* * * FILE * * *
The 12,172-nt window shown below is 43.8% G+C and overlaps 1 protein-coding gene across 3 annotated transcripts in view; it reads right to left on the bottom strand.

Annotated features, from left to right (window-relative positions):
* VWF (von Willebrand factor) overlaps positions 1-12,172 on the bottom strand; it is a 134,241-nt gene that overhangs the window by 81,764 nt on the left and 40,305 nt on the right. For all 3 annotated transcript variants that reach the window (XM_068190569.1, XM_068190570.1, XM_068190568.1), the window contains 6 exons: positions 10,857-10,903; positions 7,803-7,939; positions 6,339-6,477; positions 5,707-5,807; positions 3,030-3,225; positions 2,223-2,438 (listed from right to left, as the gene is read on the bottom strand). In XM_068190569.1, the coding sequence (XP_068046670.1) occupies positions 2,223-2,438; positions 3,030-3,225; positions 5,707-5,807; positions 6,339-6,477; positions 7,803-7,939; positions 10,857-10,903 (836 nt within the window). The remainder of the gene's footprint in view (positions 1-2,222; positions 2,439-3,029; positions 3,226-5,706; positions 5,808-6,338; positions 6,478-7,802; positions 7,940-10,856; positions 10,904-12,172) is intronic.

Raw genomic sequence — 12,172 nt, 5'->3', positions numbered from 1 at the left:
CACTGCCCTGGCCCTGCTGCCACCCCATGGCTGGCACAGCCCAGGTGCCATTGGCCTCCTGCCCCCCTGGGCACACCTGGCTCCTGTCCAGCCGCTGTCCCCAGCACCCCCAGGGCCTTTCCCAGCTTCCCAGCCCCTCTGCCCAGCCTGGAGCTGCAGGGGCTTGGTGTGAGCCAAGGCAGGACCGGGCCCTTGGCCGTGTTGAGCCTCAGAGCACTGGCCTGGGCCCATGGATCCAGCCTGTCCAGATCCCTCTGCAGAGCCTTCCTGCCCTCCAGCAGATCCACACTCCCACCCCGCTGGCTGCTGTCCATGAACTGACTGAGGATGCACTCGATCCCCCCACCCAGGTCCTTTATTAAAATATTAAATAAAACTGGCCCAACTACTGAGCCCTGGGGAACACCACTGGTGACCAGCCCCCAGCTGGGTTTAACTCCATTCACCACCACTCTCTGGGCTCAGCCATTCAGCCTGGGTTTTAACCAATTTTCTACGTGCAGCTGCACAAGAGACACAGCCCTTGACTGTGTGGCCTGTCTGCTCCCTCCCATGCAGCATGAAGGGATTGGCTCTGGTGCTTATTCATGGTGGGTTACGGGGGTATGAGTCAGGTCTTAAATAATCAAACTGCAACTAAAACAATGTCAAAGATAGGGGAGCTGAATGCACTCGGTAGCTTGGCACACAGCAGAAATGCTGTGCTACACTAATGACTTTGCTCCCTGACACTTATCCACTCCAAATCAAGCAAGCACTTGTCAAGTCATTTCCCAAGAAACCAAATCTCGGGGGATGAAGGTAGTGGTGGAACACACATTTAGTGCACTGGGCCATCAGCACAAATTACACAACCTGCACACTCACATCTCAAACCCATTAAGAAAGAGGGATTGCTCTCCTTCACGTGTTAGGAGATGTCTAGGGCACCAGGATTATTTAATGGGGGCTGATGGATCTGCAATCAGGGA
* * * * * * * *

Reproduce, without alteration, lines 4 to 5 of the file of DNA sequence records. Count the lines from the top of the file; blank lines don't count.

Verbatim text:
Raw genomic sequence — 12,172 nt, 5'->3', positions numbered from 1 at the left:
CACTGCCCTGGCCCTGCTGCCACCCCATGGCTGGCACAGCCCAGGTGCCATTGGCCTCCTGCCCCCCTGGGCACACCTGGCTCCTGTCCAGCCGCTGTCCCCAGCACCCCCAGGGCCTTTCCCAGCTTCCCAGCCCCTCTGCCCAGCCTGGAGCTGCAGGGGCTTGGTGTGAGCCAAGGCAGGACCGGGCCCTTGGCCGTGTTGAGCCTCAGAGCACTGGCCTGGGCCCATGGATCCAGCCTGTCCAGATCCCTCTGCAGAGCCTTCCTGCCCTCCAGCAGATCCACACTCCCACCCCGCTGGCTGCTGTCCATGAACTGACTGAGGATGCACTCGATCCCCCCACCCAGGTCCTTTATTAAAATATTAAATAAAACTGGCCCAACTACTGAGCCCTGGGGAACACCACTGGTGACCAGCCCCCAGCTGGGTTTAACTCCATTCACCACCACTCTCTGGGCTCAGCCATTCAGCCTGGGTTTTAACCAATTTTCTACGTGCAGCTGCACAAGAGACACAGCCCTTGACTGTGTGGCCTGTCTGCTCCCTCCCATGCAGCATGAAGGGATTGGCTCTGGTGCTTATTCATGGTGGGTTACGGGGGTATGAGTCAGGTCTTAAATAATCAAACTGCAACTAAAACAATGTCAAAGATAGGGGAGCTGAATGCACTCGGTAGCTTGGCACACAGCAGAAATGCTGTGCTACACTAATGACTTTGCTCCCTGACACTTATCCACTCCAAATCAAGCAAGCACTTGTCAAGTCATTTCCCAAGAAACCAAATCTCGGGGGATGAAGGTAGTGGTGGAACACACATTTAGTGCACTGGGCCATCAGCACAAATTACACAACCTGCACACTCACATCTCAAACCCATTAAGAAAGAGGGATTGCTCTCCTTCACGTGTTAGGAGATGTCTAGGGCACCAGGATTATTTAATGGGGGCTGATGGATCTGCAATCAGGGA